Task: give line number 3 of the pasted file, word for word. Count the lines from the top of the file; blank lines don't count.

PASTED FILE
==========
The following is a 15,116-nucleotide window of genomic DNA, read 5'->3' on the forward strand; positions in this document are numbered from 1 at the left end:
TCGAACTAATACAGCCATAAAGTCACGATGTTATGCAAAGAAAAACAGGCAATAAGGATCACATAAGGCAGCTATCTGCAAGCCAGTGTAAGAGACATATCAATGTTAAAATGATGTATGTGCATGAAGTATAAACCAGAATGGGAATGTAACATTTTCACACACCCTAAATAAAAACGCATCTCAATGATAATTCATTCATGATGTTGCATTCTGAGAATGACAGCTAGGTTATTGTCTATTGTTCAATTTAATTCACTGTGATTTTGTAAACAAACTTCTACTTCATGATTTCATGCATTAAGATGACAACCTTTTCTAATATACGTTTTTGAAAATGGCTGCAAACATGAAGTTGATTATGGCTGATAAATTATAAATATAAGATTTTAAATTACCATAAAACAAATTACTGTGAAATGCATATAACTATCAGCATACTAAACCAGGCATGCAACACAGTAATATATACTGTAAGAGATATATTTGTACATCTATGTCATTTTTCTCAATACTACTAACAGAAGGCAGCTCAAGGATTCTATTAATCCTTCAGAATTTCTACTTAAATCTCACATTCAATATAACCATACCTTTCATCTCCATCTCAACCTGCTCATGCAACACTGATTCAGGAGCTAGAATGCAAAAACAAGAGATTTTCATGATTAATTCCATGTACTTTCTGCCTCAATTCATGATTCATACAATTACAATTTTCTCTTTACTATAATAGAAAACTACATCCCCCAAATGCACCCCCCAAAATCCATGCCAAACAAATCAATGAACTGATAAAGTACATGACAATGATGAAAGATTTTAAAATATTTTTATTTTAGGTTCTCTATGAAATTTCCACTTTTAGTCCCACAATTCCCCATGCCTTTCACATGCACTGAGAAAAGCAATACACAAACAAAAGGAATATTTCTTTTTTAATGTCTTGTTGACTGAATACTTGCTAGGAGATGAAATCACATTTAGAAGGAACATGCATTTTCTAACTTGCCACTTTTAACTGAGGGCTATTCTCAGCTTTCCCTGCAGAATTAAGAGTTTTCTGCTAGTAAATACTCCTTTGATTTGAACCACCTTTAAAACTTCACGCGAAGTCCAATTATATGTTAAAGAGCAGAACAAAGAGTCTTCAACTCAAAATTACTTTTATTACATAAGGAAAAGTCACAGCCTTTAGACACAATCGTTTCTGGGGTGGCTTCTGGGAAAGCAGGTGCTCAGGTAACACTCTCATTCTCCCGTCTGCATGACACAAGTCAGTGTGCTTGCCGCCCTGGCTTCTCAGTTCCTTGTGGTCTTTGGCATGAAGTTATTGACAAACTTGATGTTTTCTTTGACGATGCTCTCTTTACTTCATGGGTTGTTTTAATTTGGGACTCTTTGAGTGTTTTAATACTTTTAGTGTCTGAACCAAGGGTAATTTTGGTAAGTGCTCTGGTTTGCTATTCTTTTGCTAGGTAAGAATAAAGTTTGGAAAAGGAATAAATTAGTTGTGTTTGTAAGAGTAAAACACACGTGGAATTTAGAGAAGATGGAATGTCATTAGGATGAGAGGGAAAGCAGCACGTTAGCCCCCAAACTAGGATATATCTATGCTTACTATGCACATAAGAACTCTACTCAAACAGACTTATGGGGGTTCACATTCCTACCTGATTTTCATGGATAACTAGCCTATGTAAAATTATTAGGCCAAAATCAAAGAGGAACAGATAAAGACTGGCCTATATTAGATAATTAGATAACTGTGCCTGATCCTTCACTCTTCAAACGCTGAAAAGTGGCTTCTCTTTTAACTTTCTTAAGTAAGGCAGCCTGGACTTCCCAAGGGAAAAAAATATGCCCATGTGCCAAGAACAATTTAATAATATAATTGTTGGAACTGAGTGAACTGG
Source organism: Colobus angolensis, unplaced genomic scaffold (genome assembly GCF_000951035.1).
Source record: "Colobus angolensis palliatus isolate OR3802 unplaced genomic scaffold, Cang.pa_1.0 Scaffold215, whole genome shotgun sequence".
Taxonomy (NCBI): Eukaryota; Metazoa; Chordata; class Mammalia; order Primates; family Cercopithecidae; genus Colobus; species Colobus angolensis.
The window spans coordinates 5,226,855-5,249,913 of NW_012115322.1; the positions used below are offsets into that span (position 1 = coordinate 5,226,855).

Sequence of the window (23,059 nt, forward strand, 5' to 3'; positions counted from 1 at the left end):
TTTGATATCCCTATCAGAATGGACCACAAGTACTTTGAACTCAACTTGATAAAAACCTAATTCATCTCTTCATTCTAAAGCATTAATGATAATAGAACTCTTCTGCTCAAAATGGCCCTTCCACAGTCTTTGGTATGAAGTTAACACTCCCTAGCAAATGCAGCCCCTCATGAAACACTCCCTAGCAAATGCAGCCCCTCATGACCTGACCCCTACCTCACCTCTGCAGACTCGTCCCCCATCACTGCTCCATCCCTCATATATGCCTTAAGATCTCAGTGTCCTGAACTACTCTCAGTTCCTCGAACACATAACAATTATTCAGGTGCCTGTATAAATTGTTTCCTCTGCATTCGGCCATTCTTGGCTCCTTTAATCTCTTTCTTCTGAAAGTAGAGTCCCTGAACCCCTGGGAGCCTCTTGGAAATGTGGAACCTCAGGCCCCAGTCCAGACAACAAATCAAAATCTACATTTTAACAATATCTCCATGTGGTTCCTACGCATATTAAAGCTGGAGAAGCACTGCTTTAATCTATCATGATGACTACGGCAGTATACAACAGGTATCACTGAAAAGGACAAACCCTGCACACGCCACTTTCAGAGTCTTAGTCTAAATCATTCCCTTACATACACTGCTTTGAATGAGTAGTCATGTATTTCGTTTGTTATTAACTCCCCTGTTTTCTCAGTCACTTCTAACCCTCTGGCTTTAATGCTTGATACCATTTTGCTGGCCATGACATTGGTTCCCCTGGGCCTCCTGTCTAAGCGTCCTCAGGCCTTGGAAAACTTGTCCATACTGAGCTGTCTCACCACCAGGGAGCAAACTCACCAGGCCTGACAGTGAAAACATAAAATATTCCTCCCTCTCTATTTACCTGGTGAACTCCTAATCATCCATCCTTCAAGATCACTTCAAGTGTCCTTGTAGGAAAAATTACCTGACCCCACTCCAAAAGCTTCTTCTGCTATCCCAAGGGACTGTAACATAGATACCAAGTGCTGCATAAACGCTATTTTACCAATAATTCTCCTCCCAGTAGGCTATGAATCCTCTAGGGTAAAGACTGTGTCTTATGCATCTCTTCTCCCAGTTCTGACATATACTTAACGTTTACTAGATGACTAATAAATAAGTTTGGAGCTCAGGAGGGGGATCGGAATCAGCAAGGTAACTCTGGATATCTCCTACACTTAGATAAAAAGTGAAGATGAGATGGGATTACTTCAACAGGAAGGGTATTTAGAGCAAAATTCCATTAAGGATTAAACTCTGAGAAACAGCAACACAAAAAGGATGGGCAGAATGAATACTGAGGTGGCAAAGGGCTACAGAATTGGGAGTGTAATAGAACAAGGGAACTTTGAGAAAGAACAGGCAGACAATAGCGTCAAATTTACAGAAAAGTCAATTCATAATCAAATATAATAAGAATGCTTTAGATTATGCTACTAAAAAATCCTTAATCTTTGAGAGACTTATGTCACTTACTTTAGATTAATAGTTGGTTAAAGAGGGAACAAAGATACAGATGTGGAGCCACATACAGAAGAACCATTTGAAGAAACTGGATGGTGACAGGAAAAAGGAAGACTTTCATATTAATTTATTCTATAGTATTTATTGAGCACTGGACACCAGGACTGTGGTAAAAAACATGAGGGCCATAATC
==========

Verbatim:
Source organism: Colobus angolensis, unplaced genomic scaffold (genome assembly GCF_000951035.1).